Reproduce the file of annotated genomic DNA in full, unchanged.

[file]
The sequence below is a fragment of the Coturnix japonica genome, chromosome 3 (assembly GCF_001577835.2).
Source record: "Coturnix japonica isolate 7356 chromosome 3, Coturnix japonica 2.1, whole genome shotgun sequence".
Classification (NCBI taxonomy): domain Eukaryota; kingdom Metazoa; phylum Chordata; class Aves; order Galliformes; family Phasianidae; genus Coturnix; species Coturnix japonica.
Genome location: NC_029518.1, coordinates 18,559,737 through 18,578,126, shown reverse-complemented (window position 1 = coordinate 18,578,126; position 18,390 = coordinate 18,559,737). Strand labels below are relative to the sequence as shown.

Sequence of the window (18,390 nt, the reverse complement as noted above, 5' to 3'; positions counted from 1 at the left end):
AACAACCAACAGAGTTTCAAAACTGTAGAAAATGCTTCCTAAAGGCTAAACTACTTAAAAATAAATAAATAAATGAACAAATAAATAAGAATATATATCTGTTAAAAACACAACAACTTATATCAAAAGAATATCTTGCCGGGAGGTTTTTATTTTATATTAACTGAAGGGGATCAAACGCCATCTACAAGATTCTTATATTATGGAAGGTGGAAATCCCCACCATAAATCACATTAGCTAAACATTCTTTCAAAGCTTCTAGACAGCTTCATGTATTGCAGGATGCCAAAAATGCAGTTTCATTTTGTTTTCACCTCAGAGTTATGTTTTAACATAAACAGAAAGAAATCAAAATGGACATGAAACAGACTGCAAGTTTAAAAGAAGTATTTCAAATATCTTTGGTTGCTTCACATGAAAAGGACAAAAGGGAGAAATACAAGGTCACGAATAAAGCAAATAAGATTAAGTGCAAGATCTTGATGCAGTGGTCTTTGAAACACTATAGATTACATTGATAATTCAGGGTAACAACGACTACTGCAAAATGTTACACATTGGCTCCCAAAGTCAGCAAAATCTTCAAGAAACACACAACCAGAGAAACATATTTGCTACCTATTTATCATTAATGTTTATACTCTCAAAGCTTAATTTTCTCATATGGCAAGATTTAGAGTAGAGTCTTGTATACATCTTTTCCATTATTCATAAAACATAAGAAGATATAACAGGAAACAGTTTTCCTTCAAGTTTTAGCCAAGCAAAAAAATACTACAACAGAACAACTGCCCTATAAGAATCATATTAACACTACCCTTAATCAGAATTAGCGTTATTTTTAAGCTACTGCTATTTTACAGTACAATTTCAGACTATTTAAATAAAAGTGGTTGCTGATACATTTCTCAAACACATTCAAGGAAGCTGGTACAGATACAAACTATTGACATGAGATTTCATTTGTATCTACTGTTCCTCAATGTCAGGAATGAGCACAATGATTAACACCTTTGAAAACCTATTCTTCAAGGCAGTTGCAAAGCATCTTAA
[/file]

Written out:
The sequence below is a fragment of the Coturnix japonica genome, chromosome 3 (assembly GCF_001577835.2).
Source record: "Coturnix japonica isolate 7356 chromosome 3, Coturnix japonica 2.1, whole genome shotgun sequence".
Classification (NCBI taxonomy): domain Eukaryota; kingdom Metazoa; phylum Chordata; class Aves; order Galliformes; family Phasianidae; genus Coturnix; species Coturnix japonica.
Genome location: NC_029518.1, coordinates 18,559,737 through 18,578,126, shown reverse-complemented (window position 1 = coordinate 18,578,126; position 18,390 = coordinate 18,559,737). Strand labels below are relative to the sequence as shown.

Sequence of the window (18,390 nt, the reverse complement as noted above, 5' to 3'; positions counted from 1 at the left end):
AACAACCAACAGAGTTTCAAAACTGTAGAAAATGCTTCCTAAAGGCTAAACTACTTAAAAATAAATAAATAAATGAACAAATAAATAAGAATATATATCTGTTAAAAACACAACAACTTATATCAAAAGAATATCTTGCCGGGAGGTTTTTATTTTATATTAACTGAAGGGGATCAAACGCCATCTACAAGATTCTTATATTATGGAAGGTGGAAATCCCCACCATAAATCACATTAGCTAAACATTCTTTCAAAGCTTCTAGACAGCTTCATGTATTGCAGGATGCCAAAAATGCAGTTTCATTTTGTTTTCACCTCAGAGTTATGTTTTAACATAAACAGAAAGAAATCAAAATGGACATGAAACAGACTGCAAGTTTAAAAGAAGTATTTCAAATATCTTTGGTTGCTTCACATGAAAAGGACAAAAGGGAGAAATACAAGGTCACGAATAAAGCAAATAAGATTAAGTGCAAGATCTTGATGCAGTGGTCTTTGAAACACTATAGATTACATTGATAATTCAGGGTAACAACGACTACTGCAAAATGTTACACATTGGCTCCCAAAGTCAGCAAAATCTTCAAGAAACACACAACCAGAGAAACATATTTGCTACCTATTTATCATTAATGTTTATACTCTCAAAGCTTAATTTTCTCATATGGCAAGATTTAGAGTAGAGTCTTGTATACATCTTTTCCATTATTCATAAAACATAAGAAGATATAACAGGAAACAGTTTTCCTTCAAGTTTTAGCCAAGCAAAAAAATACTACAACAGAACAACTGCCCTATAAGAATCATATTAACACTACCCTTAATCAGAATTAGCGTTATTTTTAAGCTACTGCTATTTTACAGTACAATTTCAGACTATTTAAATAAAAGTGGTTGCTGATACATTTCTCAAACACATTCAAGGAAGCTGGTACAGATACAAACTATTGACATGAGATTTCATTTGTATCTACTGTTCCTCAATGTCAGGAATGAGCACAATGATTAACACCTTTGAAAACCTATTCTTCAAGGCAGTTGCAAAGCATCTTAA